The food smelled and looked delicious, but because of wrappings, splints and the inability to hold a fork, I could not partake. My sister, Amy, thoughtfully grabbed my fork, speared a few potatoes and elevated them toward my mouth. Mom said to her, “Put that fork down, Amy. If John is hungry he’ll feed himself.”

That night I cried at the table. I got mad at my mom. I told her I could not do it, that it wasn’t fair and I’d been through enough. The night shifted from celebration and laughter to upheaval and contention.

And yet, eventually, I wedged the fork between my two hands, awkwardly stabbed at the potatoes, brought them to my mouth, chewed on them and stared angrily at my mom.

My friends, true love not only encompasses things that make you feel good, but also holds you to a standard of accountability.  [Tweet this.]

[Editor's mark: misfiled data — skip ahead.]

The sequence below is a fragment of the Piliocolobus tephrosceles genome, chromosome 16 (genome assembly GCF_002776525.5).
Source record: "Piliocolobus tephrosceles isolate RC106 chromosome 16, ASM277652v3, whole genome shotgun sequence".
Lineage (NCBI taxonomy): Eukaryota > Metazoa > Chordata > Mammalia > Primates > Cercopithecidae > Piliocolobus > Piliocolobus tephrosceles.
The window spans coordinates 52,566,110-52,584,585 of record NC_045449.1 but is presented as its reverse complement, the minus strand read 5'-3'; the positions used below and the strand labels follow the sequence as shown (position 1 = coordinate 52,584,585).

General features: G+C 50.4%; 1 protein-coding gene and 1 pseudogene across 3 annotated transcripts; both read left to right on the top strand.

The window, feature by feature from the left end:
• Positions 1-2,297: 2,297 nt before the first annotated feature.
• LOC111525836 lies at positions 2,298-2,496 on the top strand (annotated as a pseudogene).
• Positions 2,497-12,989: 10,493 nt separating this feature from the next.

It’s impossible as a child to fully grasp the pain suffered by those that act out of love you for your benefit. How much easier it would have been just to feed me the potatoes, to put a movie into the VHS and get back to life.

Love never takes the easy way out. [Tweet this.]

And the invitation we have today is to be on fire with love. Yes, it’s hard and sometimes unpopular, but it wakes us up to the absolute gift of being fully accountable to a cause greater than self. It frees us from excuses, blame or being stuck in yesterday. And ignites us to own our words, actions and possibility of our lives.

So pick up your fork. Enjoy those potatoes. The best is yet to come.

Can you think of a time in your life when someone challenged you to do something that seemed hard, felt unfair, but ultimately lead to amazing growth for you? Share in the comments on my blog.